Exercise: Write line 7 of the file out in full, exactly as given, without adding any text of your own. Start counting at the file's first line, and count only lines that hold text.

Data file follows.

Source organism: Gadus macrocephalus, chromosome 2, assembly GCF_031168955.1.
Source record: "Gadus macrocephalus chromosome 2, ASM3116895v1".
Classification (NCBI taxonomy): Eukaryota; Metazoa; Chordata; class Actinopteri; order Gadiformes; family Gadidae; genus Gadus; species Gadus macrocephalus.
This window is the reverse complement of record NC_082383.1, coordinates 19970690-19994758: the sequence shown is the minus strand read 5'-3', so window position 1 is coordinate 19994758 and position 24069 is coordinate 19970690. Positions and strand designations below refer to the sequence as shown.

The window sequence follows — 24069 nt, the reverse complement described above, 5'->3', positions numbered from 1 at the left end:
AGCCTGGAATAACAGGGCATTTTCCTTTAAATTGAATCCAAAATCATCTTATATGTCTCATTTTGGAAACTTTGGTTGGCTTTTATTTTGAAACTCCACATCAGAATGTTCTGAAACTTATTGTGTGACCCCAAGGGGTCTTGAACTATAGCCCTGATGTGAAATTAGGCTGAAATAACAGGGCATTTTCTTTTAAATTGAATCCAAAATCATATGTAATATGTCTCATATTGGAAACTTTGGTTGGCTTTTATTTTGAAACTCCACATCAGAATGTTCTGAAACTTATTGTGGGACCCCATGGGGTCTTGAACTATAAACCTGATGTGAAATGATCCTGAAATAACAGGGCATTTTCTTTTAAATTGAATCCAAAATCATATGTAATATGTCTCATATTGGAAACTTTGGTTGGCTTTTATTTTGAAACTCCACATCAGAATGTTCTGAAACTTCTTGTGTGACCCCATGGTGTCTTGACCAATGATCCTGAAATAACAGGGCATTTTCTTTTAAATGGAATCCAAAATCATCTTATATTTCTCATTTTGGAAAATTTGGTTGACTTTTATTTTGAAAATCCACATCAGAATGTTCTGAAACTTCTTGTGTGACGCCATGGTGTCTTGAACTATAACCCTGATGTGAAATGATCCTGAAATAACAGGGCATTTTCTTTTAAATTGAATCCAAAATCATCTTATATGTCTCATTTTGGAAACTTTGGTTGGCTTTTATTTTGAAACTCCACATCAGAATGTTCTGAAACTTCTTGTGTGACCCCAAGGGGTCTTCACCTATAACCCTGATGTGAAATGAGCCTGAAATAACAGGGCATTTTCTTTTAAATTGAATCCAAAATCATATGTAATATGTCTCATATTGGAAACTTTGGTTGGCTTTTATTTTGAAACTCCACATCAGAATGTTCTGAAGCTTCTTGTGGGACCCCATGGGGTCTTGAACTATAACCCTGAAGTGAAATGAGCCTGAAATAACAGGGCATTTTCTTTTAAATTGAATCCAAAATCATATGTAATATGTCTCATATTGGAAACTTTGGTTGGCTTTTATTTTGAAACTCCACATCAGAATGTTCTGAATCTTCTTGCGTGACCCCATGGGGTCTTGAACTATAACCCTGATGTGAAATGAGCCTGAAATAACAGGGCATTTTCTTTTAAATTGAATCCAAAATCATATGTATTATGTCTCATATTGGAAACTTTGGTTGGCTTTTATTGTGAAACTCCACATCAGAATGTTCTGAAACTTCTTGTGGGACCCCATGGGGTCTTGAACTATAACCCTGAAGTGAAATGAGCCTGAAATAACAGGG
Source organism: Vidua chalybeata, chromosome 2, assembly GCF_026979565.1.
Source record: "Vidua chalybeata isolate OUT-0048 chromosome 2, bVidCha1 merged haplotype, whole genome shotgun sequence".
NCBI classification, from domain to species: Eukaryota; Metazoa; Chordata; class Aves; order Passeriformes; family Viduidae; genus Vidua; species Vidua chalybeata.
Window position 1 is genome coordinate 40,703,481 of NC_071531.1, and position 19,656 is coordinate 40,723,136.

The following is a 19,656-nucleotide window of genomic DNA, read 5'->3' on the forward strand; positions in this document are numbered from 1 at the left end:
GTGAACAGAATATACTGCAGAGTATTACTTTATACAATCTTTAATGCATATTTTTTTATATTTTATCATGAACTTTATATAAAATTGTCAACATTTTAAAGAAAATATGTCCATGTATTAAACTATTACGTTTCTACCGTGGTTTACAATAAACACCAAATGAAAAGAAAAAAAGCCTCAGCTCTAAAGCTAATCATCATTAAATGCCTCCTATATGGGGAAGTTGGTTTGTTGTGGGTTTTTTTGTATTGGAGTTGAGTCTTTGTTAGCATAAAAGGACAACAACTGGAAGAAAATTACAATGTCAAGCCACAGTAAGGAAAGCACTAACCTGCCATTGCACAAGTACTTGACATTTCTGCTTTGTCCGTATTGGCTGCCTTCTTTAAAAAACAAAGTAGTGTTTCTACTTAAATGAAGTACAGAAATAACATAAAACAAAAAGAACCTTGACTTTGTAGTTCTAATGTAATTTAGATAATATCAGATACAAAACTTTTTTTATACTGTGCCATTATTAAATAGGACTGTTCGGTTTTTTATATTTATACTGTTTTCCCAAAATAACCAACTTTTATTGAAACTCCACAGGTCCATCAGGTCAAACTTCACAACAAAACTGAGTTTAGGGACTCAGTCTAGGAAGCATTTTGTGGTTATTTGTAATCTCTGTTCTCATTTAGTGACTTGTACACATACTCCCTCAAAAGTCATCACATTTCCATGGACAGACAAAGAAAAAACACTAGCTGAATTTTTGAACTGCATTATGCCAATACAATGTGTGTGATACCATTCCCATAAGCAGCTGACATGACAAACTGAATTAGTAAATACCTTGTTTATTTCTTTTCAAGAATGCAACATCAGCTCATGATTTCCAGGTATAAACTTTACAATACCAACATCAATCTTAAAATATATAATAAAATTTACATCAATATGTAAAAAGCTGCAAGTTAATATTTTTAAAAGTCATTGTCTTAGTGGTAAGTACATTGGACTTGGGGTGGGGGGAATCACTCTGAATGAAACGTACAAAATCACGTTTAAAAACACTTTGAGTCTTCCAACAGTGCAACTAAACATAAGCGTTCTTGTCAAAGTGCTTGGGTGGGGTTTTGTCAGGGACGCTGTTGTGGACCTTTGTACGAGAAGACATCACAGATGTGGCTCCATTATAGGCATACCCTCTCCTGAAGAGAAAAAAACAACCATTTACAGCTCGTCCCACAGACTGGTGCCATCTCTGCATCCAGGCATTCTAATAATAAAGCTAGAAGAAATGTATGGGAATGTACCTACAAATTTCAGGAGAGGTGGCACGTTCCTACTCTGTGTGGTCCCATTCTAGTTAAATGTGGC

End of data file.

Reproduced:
Source organism: Vidua chalybeata, chromosome 2, assembly GCF_026979565.1.